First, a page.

The Wheels of Justice

By Brooke Gazer

Crime occurs everywhere, but the wheels of justice spin differently from country to country. Here is an experience we had years ago in Canada, contrasted with how something similar is handled in Mexico.  

Since we were dissatisfied with the job a done by a contractor, we held back four percent of the payment, requesting he attend to a few small details. After two months, we purchased a bag of cement and did it ourselves. Later this man reappeared, threatening to take a sledge hammer to our front steps unless we handed over the remaining $200.00.  My better half calmly explained the law before closing the front door. 

Crash! Bang! Boom! Several chunks of cement toppled into the flower bed. I called the police, a court date was set, the offender pled guilty, and was fined five hundred dollars. The judge said we could file a small claims suit, but as the offender had no assets registered in his name, we were unlikely to collect for the damages. After repairing the cement work at our own expense, we purchased two large planters to cover the damage. 

Under this system, the government profited while the victim received no compensation. For similar crimes, the wheels of justice spin differently in Mexico.

When a Canadian friend’s home was broken into, she discovered the culprit lived in her neighborhood and filed a complaint.  The young man was summoned to meet with her at the Agencia del Ministerio Público (basically the local police station), he pled guilty, and paid her the value of the damages. Had the offender been unable or unwilling to compensate the victim, he would likely have served time, but his father ponied up the cash. Justice was served with no profit to the government.  

This was not an isolated case involving a young offender.  I had a similar experience when my dog was attacked. The dog’s owner was summoned and paid our vet bill.

Mexico has a system of mediation and conciliation for minor crimes which seems more pragmatic than the traditional criminal justice system. Of course, if personal injury is involved a case becomes more complex and is handled at a higher level.   

How to Report a Crime

Crime is comparatively low in Huatulco, but every barrel has a few bad apples. So, should you become a victim of an assault, a robbery or vandalism … what should you do?  

I spoke with Hugo García González, the municipal attorney assigned to the local office of the Fiscalía General Estado Oaxaca, Agencia Estatal de Investigaciones, or the Oaxacan State Prosecutor’s Office of Investigations.  

Each Ministerio Público is supported by one of these investigative prosecutors.  In La Crucecita, it is located on the corner of Calle Jazmin and Calle Plumbago (near the Casa Pepe hardware store). 

This was the advice of Sr. García González.  If you become the victim of a robbery or assault you should immediately call the emergency number 911. There should be someone who speaks English, but this is not always the case.  Although the situation is obviously traumatic, try to be patient.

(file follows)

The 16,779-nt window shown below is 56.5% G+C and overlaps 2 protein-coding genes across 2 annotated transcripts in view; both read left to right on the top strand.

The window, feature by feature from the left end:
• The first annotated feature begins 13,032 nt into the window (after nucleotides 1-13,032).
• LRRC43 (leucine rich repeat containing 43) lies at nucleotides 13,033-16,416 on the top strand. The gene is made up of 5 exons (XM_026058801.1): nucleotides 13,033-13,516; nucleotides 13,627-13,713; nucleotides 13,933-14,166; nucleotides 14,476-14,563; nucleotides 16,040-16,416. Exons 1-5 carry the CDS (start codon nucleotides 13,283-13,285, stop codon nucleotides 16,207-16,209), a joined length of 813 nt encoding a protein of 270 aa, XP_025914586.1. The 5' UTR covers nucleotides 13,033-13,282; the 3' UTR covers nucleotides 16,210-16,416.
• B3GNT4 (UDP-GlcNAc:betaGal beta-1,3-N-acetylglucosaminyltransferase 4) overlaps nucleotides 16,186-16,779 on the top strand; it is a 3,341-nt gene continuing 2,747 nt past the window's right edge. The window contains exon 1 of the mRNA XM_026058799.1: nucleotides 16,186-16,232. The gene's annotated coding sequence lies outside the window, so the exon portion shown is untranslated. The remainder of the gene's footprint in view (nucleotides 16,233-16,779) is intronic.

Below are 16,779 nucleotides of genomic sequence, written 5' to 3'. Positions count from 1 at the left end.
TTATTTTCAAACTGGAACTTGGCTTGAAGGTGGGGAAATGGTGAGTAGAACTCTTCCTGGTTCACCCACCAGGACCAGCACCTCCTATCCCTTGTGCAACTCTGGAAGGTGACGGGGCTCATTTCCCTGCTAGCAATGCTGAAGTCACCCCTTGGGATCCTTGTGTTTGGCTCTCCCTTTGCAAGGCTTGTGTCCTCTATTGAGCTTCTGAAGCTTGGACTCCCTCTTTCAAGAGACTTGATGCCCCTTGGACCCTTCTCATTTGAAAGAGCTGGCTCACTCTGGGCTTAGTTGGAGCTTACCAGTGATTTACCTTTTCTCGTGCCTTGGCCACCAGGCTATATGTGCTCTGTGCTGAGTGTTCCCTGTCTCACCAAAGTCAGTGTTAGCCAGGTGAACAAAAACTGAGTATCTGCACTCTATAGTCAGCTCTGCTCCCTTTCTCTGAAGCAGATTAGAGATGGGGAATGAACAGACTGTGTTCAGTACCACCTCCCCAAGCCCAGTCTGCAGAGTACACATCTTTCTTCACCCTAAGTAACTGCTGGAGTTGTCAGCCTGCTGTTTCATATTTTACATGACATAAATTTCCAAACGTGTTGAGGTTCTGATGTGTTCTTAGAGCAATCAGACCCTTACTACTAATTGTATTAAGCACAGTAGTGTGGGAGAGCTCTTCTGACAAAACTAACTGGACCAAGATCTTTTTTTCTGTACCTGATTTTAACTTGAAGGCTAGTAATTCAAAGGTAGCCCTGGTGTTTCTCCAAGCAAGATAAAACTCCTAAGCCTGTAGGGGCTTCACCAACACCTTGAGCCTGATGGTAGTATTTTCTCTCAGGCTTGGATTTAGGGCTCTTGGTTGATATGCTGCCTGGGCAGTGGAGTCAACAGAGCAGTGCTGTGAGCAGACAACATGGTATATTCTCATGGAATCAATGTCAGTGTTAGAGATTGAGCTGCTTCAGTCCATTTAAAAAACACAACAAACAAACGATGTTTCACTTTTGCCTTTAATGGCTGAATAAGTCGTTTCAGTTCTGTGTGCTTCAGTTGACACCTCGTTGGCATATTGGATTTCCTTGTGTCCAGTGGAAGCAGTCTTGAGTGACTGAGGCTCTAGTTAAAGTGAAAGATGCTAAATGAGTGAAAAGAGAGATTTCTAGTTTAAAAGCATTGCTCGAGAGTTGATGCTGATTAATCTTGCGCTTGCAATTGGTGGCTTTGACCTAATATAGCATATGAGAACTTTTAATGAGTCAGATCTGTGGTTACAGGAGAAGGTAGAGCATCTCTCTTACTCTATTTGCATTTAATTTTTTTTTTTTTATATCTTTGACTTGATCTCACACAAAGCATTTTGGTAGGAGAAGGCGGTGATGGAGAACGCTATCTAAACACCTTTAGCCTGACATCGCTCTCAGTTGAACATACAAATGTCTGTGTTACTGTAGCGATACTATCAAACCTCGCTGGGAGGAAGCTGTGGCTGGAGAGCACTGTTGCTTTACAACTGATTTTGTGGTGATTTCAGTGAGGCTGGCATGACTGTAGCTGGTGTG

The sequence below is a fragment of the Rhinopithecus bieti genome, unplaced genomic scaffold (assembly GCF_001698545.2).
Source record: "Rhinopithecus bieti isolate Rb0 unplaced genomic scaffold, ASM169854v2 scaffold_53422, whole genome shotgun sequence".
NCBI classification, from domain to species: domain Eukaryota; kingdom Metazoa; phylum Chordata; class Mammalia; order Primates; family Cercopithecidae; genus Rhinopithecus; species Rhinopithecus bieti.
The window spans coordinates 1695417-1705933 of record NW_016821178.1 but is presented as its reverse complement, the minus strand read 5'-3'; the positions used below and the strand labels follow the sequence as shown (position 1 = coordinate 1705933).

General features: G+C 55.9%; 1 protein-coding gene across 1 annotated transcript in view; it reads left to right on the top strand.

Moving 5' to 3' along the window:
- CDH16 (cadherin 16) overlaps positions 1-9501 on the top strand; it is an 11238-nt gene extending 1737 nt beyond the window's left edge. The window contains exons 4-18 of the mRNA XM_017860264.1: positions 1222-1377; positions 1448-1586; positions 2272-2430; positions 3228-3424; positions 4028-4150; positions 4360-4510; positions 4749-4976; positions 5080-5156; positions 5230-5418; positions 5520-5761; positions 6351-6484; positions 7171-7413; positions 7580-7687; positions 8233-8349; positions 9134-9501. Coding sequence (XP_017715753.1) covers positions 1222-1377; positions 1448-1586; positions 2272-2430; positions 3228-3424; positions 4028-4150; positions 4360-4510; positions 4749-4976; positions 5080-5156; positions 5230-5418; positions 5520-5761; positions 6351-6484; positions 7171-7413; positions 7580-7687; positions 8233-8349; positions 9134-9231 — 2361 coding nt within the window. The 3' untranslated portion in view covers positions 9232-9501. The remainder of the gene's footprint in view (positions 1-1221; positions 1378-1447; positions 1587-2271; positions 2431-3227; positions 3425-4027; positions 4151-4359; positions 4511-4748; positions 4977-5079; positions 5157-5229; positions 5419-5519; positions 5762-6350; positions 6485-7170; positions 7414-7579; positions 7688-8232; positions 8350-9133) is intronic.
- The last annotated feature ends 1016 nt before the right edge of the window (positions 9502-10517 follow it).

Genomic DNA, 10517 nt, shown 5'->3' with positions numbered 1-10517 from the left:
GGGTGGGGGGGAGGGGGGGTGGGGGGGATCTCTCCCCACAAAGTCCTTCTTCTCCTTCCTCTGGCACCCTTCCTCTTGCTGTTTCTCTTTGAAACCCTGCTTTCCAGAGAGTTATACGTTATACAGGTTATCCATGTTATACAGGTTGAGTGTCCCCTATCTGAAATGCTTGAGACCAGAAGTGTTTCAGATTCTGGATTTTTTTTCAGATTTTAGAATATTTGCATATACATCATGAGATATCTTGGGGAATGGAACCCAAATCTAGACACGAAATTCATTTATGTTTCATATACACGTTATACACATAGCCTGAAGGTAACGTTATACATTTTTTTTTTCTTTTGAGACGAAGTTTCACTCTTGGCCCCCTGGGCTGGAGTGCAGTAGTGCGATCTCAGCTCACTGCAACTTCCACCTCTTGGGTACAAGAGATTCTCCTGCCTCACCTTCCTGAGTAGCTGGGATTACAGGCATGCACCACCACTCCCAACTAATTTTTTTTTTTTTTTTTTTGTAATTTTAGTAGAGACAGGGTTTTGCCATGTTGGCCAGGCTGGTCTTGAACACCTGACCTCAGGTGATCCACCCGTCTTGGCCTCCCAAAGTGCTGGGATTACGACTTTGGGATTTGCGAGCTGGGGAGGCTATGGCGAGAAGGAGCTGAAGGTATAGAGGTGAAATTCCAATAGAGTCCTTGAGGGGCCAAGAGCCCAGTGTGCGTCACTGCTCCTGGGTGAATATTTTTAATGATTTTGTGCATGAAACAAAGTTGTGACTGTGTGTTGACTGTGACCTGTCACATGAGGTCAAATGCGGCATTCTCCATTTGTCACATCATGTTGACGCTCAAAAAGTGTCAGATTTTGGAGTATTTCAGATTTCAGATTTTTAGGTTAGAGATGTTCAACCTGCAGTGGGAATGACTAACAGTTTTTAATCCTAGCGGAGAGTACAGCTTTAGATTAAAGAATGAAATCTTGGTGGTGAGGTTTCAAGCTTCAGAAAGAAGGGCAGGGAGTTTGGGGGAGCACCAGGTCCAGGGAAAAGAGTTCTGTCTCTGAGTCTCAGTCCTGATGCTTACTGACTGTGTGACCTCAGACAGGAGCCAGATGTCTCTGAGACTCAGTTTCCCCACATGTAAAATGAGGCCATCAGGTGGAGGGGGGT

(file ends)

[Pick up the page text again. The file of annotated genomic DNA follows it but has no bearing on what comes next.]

It would help if you could say, “Please help me, I have been robbed (or) assaulted. Please, in English.”

Ayudame han robado (or) agredido.  Por favor, Inglés. 

Eye-you-da-may ahn row-bah-doe (or) ah-grey-dee-doe.  

Pour fah-bore, Inn-gless.

Mexico is a polite society; including “please” could be useful in developing a positive relationship between you and the dispatcher.

Mexicans also try to be helpful and considerate, so it is likely that someone will offer assistance. Try to get any witness to stay until the police arrive. They may assist you in explaining what occurred and possibly describe the culprit in more detail than you can. 

In case of a burglary you would follow the same procedure but do not enter the premises unless you are certain the offender has left. 

The police are obliged to investigate any complaint, so wait at the scene after you have made the call. You may want to call a neighbor to assist you in speaking to the authorities, since the officers may not speak English. 

The 911 number is relatively new in Mexico; it should work and this should always be your first option.  If for any reason there is no answer, two alternatives would be the Policía Municipal: 01 (958) 581 0675, or Protección Civil: 01 (958) 587 1212.

If the crime is a simple robbery, it will be handled through mediation at the Ministerio Público.  If a weapon was used, or any violence or physical injury occurred, the wheels of justice will roll the case along to a higher court where criminal charges would be laid. Fraud and extortion also fall under the criminal code, but the wheels are set into motion at the same office. 

In all likelihood, you will never need these numbers, but it wouldn’t hurt to file them carefully or program them into your phone. The Scouts’ motto “Be Prepared” is a good one to live by. 

Brooke Gazer operates Agua Azul la Villa, an oceanview B&B in Huatulco